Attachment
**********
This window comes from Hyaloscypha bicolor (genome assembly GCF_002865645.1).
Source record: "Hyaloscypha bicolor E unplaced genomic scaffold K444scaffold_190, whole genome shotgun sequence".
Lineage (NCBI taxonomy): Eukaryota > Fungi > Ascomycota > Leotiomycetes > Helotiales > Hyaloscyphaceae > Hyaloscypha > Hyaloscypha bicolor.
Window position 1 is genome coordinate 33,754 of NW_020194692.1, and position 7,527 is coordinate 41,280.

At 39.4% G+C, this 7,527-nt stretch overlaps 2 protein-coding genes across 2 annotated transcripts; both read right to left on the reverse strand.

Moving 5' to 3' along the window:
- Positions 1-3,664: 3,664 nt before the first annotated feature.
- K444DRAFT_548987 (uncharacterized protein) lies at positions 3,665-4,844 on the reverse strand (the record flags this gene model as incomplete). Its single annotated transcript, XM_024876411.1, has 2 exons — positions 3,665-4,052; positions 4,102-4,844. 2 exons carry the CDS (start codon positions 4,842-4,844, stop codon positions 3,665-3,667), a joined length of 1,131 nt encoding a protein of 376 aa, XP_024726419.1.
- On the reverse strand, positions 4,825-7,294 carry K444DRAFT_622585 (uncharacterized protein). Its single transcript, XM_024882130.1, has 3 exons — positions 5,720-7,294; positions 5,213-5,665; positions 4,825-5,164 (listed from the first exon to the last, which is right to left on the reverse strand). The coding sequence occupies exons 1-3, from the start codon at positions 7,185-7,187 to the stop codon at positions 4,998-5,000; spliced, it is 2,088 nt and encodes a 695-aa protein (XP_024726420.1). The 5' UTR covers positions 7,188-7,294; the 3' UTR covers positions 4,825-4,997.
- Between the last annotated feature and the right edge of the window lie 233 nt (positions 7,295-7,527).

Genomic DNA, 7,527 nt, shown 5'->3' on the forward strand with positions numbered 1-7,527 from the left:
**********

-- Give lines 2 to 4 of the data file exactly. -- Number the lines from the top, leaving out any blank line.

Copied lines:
Source record: "Hyaloscypha bicolor E unplaced genomic scaffold K444scaffold_190, whole genome shotgun sequence".
Lineage (NCBI taxonomy): Eukaryota > Fungi > Ascomycota > Leotiomycetes > Helotiales > Hyaloscyphaceae > Hyaloscypha > Hyaloscypha bicolor.
Window position 1 is genome coordinate 33,754 of NW_020194692.1, and position 7,527 is coordinate 41,280.